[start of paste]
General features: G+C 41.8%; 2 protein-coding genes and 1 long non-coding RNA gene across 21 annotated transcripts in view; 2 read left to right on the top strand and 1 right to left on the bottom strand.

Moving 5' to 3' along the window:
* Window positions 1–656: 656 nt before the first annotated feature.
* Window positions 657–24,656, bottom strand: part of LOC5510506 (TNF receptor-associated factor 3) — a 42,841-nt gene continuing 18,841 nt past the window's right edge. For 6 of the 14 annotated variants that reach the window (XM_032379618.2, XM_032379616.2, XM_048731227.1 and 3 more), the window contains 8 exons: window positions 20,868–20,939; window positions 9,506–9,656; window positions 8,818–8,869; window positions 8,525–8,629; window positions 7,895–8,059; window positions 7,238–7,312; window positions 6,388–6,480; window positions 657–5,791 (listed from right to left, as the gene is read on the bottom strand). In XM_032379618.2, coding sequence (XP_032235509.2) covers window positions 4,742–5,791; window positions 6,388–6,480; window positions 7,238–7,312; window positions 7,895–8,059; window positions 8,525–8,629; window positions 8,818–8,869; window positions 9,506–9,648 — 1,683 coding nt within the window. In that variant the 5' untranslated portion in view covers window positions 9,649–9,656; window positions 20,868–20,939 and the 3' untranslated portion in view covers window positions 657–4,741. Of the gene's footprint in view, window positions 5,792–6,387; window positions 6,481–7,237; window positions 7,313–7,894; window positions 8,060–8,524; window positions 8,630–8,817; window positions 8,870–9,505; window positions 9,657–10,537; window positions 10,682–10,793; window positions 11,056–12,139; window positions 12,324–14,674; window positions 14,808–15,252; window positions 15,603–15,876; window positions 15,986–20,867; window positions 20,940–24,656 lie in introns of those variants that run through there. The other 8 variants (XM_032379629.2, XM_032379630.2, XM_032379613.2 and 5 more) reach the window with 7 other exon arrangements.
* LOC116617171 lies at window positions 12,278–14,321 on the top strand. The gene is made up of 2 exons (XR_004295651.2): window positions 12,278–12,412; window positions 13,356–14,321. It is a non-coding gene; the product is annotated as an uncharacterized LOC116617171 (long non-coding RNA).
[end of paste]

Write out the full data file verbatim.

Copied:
General features: G+C 41.8%; 2 protein-coding genes and 1 long non-coding RNA gene across 21 annotated transcripts in view; 2 read left to right on the top strand and 1 right to left on the bottom strand.

Moving 5' to 3' along the window:
* Window positions 1–656: 656 nt before the first annotated feature.
* Window positions 657–24,656, bottom strand: part of LOC5510506 (TNF receptor-associated factor 3) — a 42,841-nt gene continuing 18,841 nt past the window's right edge. For 6 of the 14 annotated variants that reach the window (XM_032379618.2, XM_032379616.2, XM_048731227.1 and 3 more), the window contains 8 exons: window positions 20,868–20,939; window positions 9,506–9,656; window positions 8,818–8,869; window positions 8,525–8,629; window positions 7,895–8,059; window positions 7,238–7,312; window positions 6,388–6,480; window positions 657–5,791 (listed from right to left, as the gene is read on the bottom strand). In XM_032379618.2, coding sequence (XP_032235509.2) covers window positions 4,742–5,791; window positions 6,388–6,480; window positions 7,238–7,312; window positions 7,895–8,059; window positions 8,525–8,629; window positions 8,818–8,869; window positions 9,506–9,648 — 1,683 coding nt within the window. In that variant the 5' untranslated portion in view covers window positions 9,649–9,656; window positions 20,868–20,939 and the 3' untranslated portion in view covers window positions 657–4,741. Of the gene's footprint in view, window positions 5,792–6,387; window positions 6,481–7,237; window positions 7,313–7,894; window positions 8,060–8,524; window positions 8,630–8,817; window positions 8,870–9,505; window positions 9,657–10,537; window positions 10,682–10,793; window positions 11,056–12,139; window positions 12,324–14,674; window positions 14,808–15,252; window positions 15,603–15,876; window positions 15,986–20,867; window positions 20,940–24,656 lie in introns of those variants that run through there. The other 8 variants (XM_032379629.2, XM_032379630.2, XM_032379613.2 and 5 more) reach the window with 7 other exon arrangements.
* LOC116617171 lies at window positions 12,278–14,321 on the top strand. The gene is made up of 2 exons (XR_004295651.2): window positions 12,278–12,412; window positions 13,356–14,321. It is a non-coding gene; the product is annotated as an uncharacterized LOC116617171 (long non-coding RNA).